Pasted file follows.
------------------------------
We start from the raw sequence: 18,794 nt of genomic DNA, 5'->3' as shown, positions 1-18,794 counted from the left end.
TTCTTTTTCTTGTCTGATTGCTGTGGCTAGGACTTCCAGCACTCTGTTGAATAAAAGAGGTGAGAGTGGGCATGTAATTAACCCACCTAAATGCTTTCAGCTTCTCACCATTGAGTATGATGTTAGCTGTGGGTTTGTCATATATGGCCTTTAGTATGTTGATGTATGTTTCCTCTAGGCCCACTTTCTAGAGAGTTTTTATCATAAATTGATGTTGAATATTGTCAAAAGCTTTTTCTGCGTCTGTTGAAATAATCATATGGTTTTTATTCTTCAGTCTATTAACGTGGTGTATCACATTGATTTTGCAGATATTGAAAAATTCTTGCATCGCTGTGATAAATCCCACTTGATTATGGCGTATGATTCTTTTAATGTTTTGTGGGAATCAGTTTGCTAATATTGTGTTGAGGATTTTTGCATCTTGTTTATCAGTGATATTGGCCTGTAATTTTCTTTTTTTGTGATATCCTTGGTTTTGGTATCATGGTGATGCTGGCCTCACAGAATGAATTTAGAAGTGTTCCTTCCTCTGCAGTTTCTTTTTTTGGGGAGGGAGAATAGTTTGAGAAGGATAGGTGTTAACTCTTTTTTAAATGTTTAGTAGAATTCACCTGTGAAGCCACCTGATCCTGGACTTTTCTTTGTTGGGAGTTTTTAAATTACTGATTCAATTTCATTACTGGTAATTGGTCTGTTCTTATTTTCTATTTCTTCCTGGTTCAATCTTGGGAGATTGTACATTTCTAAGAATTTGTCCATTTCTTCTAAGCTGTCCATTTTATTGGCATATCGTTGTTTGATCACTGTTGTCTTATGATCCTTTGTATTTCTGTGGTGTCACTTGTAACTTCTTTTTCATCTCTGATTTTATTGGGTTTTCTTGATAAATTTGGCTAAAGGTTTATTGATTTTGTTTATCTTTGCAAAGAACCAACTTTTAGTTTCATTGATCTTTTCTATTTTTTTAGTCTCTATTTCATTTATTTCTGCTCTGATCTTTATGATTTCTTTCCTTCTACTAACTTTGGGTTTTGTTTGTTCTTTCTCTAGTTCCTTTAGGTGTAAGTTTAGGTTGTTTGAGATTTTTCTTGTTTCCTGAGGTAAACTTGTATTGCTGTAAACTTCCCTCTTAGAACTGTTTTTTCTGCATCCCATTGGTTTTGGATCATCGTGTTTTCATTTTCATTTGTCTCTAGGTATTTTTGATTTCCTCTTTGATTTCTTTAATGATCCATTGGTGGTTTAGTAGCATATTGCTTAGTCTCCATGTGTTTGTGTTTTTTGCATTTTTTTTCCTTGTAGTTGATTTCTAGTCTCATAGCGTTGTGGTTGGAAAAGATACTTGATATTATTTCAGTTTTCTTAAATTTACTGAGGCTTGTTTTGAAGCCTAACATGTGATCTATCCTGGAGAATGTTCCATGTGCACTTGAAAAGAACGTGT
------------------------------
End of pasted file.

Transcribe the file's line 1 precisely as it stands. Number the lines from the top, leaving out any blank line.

We start from the raw sequence: 18,794 nt of genomic DNA, 5'->3' as shown, positions 1-18,794 counted from the left end.